Tuesday, April 21, 2009
The Aqua Mustang 77 – BIGGEST STORY?
Was this, I wondered, my biggest story? When I was a writer, which I was certain I no longer wanted to be, I had never gone near what I was I putting together now – what was coming out now in memories raised by this brief sexual affair or obsession with Gillian in the week I was no longer alone in my tour of the old sites, the place where happy memories were raised as I drove about the White mountains alone checking out the key places of what seemed key events in my early life – and also awful memories as I drove about the White Mountains looking for and finding increasingly more evidence of what I had been putting together this year – of dark things I had never admitted to that surely must have something to do with why so many people from that time, especially the cousins who like me had spent their summers up here in the family places when young, were coming now to such bad ends in the present while still very far from actual old age. Suicide and molestation and cancer that they seemed to invite.
Why what I had thought, without probing, had been times of light and happiness now seemed times of darkness – actually, though the evidence was not all in yet, times of far more deadly danger than I had known in the very dangerous places –bloodthirsty Papa Doc Duvalier’s Haiti, bloodthirsty General Suharto’s Indonesia – where I had spent most of the years afterwards. Where had this word bloodthirsty come form? Was it the term that belonged here in this family place, these mountains.
And why was I drawn here even now when I knew that it was not a place for me and maybe never had been? Knew that I had mistakenly harbored the idea that it was my place. Why did my spirit leap when I turned my car north from the city up the familiar roads to northern New England?
And why was I so aware of things I had forgotten that did not necessarily fit with darkness and danger – those long yellow rays of winter light in the New Hampshire summer, the cold but alluring mountains, the rocky old farms with their safe scraggly cows, the smell of balsam, the remembered taste of maple sugar and corn picked at a nearby farm scarcely an hour before the cook cooked it in the White Pines kitchen – and the remembered embrace with a girl on a hayride that started in Landaff, which was a ind of paradise even though we made fun of inbred local farm people who all looked alike to us – and the fabled trails up the mountains, up above the timer line where I had felt I could see all that I loved over scores of miles in all directions.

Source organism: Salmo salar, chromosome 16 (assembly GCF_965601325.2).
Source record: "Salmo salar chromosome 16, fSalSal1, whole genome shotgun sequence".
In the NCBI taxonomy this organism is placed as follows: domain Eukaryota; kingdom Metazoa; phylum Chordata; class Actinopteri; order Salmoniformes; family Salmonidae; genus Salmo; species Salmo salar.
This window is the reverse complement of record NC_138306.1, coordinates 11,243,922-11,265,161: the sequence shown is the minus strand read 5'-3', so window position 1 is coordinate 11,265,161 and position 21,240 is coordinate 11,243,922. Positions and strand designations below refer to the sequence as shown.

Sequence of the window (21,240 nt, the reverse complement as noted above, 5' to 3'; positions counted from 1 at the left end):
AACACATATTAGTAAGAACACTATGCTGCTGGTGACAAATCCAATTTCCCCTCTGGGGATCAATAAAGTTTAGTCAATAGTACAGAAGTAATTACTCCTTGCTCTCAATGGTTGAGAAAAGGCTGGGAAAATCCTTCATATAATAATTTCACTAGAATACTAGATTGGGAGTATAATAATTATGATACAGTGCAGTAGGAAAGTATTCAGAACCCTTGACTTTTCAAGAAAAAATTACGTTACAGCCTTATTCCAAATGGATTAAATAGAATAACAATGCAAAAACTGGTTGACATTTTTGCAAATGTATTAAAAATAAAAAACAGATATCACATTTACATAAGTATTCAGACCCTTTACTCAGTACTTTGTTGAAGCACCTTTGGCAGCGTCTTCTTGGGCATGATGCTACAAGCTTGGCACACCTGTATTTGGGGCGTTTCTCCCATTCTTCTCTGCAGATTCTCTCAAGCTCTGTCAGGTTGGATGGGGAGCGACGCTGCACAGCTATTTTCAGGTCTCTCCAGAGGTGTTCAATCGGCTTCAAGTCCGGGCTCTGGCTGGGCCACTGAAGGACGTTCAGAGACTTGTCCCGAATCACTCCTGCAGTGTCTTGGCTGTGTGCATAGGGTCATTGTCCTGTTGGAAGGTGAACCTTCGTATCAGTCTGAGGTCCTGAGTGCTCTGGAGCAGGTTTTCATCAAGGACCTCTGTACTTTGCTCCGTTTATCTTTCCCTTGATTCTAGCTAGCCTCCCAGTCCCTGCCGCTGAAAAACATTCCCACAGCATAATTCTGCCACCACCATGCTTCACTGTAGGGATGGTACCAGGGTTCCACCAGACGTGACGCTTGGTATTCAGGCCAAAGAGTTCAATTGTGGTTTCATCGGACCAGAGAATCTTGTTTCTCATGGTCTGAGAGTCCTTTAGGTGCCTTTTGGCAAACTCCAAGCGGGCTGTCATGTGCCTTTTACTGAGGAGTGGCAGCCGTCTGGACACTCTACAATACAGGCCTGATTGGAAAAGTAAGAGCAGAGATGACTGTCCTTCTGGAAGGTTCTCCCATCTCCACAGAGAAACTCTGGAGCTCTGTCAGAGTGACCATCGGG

I had to know what had happened, but now it was the light story, not the dark one, that I did not want. I had rarely gone back to this place in the years I had thought of it in the light version. I had stayed away most of the time for decades. And the rare times I was actually there I had made sure, as if afraid to be here alone, that I was never far from a friend brought in from outside, even if it was just a fortifying drink.
And now I was here alone, driving and drifting, looking and looking, and remembering – not the way it was supposed to be but the way that I had determined was the right version in the case that this year I had building up as methodically – as if I had been a careful lawyer, which I remembered now was what the family wanted for me when it became clear I was not what they had expected.